There appear to be two rational explanations for this behavior. One is that Scalzi and the commenters who aped his behavior have a simply atrocious grasp on psychology, human behavior, and politics, and sincerely believed that mocking people would lead to their enlightenment. The other is that John Scalzi's purpose was never to actually contribute to education and social justice, but rather to demonstrate his superiority to those people he claimed to want to educate, and in doing so show what a brilliant and enlightened guy he is to the liberals he is in cultural competition with.
The idiom that Scalzi has used to present his case is no doubt familiar to you. It's the default language of many prominent liberal or leftist publication when the talk about racism, sexism, or homophobia: self-aggrandizing, pawing at a kind of witty derision, choked with condescension, and invoking a tribalism of the enlightened. That this kind of discourse is a profound rhetorical failure-- that it is the kind of language that is never going to convince anyone of anything-- appears to be of no consequence.
Scalzi's piece is teachable in large part because his initial post stated explicitly that he wanted to provoke change, that he was out to show a way to better inform people and educate them. Which means that he can't defend his subsequent conduct by saying that he was just trying to get to "the critical truth," or whatever else people say when they dismiss their total failure to express their politics in a way that has a chance to produce tangible benefits. He said he was engaging in an attempt to engage with the problem, but then did everything possible to undermine that engagement, and in a way that brought him accolades. (I often wonder: do people think it's merely a coincidence that their discussions of race and gender and social justice always end up being a discussion of their own superiority?)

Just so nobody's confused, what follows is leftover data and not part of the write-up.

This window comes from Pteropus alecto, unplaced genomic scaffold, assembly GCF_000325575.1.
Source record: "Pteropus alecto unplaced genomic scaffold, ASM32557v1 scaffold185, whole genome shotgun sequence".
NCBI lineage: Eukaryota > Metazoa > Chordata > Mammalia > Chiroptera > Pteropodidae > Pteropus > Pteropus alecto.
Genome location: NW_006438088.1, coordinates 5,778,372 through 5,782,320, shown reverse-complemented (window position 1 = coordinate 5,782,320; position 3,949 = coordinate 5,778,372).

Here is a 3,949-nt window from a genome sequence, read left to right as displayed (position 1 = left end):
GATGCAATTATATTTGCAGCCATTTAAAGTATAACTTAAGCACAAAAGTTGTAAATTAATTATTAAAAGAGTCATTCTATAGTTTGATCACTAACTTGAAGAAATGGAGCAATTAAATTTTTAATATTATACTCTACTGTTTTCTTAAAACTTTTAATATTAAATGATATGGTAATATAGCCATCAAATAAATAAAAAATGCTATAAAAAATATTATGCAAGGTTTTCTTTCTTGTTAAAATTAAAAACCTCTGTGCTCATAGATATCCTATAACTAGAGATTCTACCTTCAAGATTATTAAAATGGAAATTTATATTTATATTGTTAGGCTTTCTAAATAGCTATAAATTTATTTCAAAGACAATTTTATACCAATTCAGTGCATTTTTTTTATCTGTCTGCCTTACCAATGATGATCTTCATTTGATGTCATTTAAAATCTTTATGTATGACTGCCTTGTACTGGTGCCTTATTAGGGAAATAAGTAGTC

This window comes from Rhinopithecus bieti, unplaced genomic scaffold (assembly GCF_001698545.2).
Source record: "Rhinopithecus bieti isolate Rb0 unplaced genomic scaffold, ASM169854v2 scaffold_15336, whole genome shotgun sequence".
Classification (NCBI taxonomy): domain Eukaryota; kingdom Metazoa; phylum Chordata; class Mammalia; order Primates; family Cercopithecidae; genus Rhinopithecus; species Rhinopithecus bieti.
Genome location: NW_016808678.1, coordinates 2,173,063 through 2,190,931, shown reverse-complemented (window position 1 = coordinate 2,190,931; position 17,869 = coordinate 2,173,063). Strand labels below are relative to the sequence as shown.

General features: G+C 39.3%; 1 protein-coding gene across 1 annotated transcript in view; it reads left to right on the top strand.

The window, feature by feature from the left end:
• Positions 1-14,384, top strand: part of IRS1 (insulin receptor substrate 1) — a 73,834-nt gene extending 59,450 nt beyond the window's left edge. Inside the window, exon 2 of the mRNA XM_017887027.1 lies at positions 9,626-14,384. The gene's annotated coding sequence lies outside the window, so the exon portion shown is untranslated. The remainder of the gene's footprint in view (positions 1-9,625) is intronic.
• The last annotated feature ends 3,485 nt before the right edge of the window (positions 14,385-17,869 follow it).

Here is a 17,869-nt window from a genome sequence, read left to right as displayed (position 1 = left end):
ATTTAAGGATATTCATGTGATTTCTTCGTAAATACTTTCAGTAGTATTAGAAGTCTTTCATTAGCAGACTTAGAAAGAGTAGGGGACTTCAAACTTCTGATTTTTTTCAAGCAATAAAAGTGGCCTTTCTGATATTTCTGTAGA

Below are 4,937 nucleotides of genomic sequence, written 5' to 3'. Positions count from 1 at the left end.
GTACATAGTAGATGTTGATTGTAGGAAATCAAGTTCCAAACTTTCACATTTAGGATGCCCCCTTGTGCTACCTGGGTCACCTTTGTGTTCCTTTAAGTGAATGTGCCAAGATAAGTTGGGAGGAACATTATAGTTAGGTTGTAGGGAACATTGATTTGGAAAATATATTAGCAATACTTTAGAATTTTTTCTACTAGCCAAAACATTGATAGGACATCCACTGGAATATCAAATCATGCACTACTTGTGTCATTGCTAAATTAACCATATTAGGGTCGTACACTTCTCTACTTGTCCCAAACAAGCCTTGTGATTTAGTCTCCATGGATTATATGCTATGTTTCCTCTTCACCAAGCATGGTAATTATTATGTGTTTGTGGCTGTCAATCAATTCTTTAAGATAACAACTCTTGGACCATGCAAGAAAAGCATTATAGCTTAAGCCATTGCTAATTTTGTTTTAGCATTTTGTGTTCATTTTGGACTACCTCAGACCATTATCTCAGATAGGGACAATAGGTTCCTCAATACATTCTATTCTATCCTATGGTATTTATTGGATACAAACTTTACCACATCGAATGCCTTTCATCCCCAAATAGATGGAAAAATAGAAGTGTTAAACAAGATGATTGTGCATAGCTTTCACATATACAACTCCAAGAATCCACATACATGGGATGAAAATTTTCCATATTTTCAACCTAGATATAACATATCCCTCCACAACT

I read a lot of articles, blog posts, and tweets expressed in this language. I can't imagine someone arguing that it's working. The people who talk this way, after all, would agree that this is still a terribly racist, sexist, and homophobic society. And I'm sure that they would tell you they want to change that. So why the continued use of totally ineffective tactics? Why engage in language that ensures that you aren't going to actually invite anyone into greater enlightenment? If you just don't care, cool. If you want to pose and say "it's not my job to enlighten the ignorant," cool; you aren't obligated to try and fix things. But please, if you think that these problems are worth solving, and you want to give yourself credit for being on the right side, consider your rhetoric. Ask yourself if the language of condescension is actually a vehicle for any real change. Consider whether you have to choose between being funny and cutting or being productive.
How long are we gonna do this shit before we realize that this is why we lose? And what will it take for critical self-reflection to be as celebrated, linked, tweeted, and read as self-aggrandizement?
Update: To be clear, I quite liked what Scalzi was doing in the original post. What bothered me was his reaction in comments and the subsequent posts he's done. It bothers me precisely because he undermines what he could have accomplished in the first place.